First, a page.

It remains unclear whether Republican Party leaders are interested or able to make sustained efforts to recruit more women candidates, especially those of color. The Republican Party has pushed one of its women members, Liz Cheney, out of a leadership position and failed to elect the widow of a deceased Republican member to an open seat in Texas. Indeed, the regional, racial, and ideological forces behind the partisan gap for candidates and office holders portend a further widening, not narrowing, of the partisan gap among women in elective office—unless Republican leaders across the board to take strong, proactive steps are taken to counteract those forces.

How Inequality and Politics Influence Government Responses to Natural Disasters

By Fernando Tormos, Gustavo García-López, and Mary Angelica Painter

After a hurricane strikes, governments and electric utility companies go to work restoring a sense of normalcy to their communities. Typical disaster recovery efforts include providing food and shelter to the displaced and medical services to the injured, and turning the power back on. While governments and electric utility companies claim that they do not give preferential treatment to specific groups while performing these services, people on the ground have questioned whether such a claim is true in practice. Who is right? When disasters occur, do governments and utility companies place a priority on helping some while neglecting others?

The 2017 hurricane season provides ample evidence of the inequalities that mark disaster recoveries. Within one month, hurricanes Irma, Harvey, and Maria devastated communities in Texas, Florida, and Puerto Rico, making that season one of the costliest to date and one of the deadliest in U.S. history. Hurricane Maria caused a complete power outage in Puerto Rico, the largest blackout that America has ever incurred. This outage is a tragic natural experiment that provides a unique opportunity to understand prioritization during disaster recovery processes. Although a variety of factors determine the groups to which governments and utility companies are most responsive, our research shows that social vulnerability and support for the ruling party are key predictors.

Some Communities are More Vulnerable to Disasters

Everyone is vulnerable to disasters, but some are more vulnerable than others. Vulnerability refers to a community’s exposure to risk, loss, and harm; in particular, social vulnerability describes how resilient a community is, and how the attributes of a particular population will shape not just the impact of a disaster, but also dictate that population’s ability to recover from it. Socioeconomically marginalized groups exhibit marked social vulnerability: they tend to be less prepared for disasters, experience greater impact from those disasters, and—tellingly—also elicit less government responsiveness during disaster recoveries.

Our research shows that, in practice, socioeconomic conditions and partisan politics influence responses to disasters—even though governments and utility companies claim to prioritize the needs of critical infrastructure like hospitals and emergency operation centers. We employed statistical models to explain the distribution of power restoration crews after hurricane Maria in Puerto Rico in 2017, and showed that communities with greater numbers of socially vulnerable people waited longer for crews to begin working in their neighborhoods. Our research also found that power restoration crews took fewer days to reach communities that supported the ruling party than those that did not.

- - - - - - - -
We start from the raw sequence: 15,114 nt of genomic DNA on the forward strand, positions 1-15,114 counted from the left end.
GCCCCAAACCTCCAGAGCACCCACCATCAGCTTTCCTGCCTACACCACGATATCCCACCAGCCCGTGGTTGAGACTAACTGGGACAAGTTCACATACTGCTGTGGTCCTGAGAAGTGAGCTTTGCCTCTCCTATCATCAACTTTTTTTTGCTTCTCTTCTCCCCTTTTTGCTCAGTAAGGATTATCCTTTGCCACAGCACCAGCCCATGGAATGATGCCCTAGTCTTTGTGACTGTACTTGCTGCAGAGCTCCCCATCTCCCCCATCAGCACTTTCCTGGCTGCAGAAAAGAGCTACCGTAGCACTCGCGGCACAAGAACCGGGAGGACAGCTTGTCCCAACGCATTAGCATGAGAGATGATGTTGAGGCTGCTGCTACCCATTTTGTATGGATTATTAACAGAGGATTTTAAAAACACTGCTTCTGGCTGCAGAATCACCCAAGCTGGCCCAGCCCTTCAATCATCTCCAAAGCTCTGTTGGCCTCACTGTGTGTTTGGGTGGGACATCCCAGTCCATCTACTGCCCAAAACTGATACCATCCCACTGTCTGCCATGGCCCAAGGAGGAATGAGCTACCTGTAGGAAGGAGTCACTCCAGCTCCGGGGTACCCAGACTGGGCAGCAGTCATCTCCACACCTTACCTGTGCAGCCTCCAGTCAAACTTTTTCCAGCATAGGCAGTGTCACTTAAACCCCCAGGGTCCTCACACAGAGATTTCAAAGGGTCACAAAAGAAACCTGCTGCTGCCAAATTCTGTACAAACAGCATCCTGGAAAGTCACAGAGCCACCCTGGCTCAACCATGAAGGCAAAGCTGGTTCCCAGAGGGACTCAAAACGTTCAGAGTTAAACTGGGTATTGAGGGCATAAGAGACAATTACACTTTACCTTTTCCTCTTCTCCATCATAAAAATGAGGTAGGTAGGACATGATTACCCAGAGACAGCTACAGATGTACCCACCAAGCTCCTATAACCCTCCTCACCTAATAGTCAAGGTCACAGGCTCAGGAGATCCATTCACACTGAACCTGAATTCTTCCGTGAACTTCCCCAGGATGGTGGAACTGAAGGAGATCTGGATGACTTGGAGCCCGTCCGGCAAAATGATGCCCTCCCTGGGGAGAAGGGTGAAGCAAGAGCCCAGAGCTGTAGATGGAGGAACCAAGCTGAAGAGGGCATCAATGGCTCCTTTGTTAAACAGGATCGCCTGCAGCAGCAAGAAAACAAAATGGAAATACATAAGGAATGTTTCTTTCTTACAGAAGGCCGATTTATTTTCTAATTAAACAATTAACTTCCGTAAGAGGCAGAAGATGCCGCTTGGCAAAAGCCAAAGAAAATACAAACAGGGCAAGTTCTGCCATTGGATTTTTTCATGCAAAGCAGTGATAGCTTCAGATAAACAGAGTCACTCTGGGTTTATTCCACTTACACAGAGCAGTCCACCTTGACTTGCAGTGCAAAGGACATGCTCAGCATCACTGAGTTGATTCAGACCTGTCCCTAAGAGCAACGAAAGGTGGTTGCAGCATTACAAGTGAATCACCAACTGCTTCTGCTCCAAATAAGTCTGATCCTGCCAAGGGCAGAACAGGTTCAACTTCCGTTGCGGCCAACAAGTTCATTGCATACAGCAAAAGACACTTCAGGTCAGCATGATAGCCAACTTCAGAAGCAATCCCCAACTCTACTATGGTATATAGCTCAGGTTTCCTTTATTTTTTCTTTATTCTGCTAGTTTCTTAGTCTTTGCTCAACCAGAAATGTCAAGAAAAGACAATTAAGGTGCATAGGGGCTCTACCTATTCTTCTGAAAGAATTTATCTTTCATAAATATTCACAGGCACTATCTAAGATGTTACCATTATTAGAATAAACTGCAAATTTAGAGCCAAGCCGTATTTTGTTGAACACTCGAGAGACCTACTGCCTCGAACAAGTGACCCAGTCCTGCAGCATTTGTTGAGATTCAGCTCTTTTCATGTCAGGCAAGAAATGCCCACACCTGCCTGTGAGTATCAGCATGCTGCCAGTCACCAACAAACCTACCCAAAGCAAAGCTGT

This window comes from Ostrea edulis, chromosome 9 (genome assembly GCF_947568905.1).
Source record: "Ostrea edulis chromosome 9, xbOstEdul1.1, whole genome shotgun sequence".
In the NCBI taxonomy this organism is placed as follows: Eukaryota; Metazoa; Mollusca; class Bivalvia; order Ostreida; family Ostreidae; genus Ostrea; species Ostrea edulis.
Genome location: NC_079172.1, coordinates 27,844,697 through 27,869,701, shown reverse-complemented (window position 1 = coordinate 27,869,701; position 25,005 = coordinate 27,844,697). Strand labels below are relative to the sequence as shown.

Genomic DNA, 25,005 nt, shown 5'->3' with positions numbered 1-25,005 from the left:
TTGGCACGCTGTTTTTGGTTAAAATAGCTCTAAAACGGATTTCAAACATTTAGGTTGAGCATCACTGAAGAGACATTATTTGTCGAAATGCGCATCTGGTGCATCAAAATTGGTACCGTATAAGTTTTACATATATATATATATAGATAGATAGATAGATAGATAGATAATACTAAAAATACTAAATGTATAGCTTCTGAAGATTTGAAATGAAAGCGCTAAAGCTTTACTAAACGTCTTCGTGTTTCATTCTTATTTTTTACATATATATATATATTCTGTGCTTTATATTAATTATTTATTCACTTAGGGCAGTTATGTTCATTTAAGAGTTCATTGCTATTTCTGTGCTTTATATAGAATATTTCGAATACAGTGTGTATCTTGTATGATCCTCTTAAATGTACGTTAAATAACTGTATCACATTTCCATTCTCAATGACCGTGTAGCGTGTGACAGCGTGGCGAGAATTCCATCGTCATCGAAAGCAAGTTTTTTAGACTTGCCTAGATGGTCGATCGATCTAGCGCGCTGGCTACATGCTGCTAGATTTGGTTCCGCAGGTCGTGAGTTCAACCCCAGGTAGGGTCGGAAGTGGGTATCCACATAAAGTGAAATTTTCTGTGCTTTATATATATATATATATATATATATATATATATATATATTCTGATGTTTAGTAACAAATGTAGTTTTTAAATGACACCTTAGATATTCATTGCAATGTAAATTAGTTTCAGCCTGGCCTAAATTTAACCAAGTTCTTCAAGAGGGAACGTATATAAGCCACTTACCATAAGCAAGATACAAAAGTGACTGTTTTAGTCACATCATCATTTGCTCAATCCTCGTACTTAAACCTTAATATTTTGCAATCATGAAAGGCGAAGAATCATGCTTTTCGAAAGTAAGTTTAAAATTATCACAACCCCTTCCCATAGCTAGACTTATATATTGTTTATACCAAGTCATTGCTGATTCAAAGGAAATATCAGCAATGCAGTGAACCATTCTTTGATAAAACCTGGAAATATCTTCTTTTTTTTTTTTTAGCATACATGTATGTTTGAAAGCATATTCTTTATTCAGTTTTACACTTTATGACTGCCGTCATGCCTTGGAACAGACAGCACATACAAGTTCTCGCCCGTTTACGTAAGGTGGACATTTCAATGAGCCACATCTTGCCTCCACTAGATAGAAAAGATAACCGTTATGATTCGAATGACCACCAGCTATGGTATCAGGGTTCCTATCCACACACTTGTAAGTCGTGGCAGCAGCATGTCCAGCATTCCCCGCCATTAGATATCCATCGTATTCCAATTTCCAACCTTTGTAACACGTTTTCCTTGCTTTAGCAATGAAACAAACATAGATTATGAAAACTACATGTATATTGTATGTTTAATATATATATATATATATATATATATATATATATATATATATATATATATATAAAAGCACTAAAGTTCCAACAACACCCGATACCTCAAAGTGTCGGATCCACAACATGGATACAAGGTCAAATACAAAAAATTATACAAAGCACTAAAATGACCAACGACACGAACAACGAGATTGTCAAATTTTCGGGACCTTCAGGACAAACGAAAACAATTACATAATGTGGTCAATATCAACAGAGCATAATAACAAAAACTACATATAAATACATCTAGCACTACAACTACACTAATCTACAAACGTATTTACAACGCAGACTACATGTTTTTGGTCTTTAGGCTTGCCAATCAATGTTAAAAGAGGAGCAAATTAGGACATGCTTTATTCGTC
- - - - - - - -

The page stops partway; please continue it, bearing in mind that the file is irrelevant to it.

How Can Governments and Utility Companies Improve Disaster Recoveries?

To create a more level playing field, governments and utility companies can take steps to achieve equity in disaster response, and save lives in doing so.

  • Prioritize vulnerable communities: Current disaster resource distribution practices tend to leave those in the greatest need behind. Governments and electric utility companies can reduce loss of life and suffering by officially prioritizing vulnerable communities, as they do with critical infrastructure.
  • Invest in disaster preparedness in vulnerable communities: Inequality during disasters is often a reflection of existing inequalities. Governments and utilities can enhance disaster preparedness through greater investment in vulnerable communities on flood prevention, modernizing electric grids, and transitioning away from a heavy dependence on fossil fuel for energy generation.
  • Monitor political disparities: Utility companies and governments tend to coordinate disaster recoveries without much oversight from the communities they are serving (since those communities without power and have a reduced capacity to communicate.) Increased monitoring of how disaster resources are distributed can bring public scrutiny to bear on disaster response, and reduce the tendency to give preferential treatment to communities that are politically supportive of the ruling party.

Preparing for and Recovering from More Frequent Extreme Weather

Climate change is expected to make extreme weather more frequent and damaging. When hurricanes strike, outages will ensue. These outages are more than just inconveniences; they tend to result in loss of life, increased hospitalizations, medical supply shortages, and disruptions of healthcare systems. Socioeconomically disadvantaged communities, and especially those people within them who rely on electricity-dependent medical equipment and procedures like ventilators and dialysis, are exposed to greater risks and tend to wait longer for restoration. Prioritizing vulnerable communities during disaster preparedness and recovery holds the potential to reduce loss of life and alleviate their burden of powerlessness.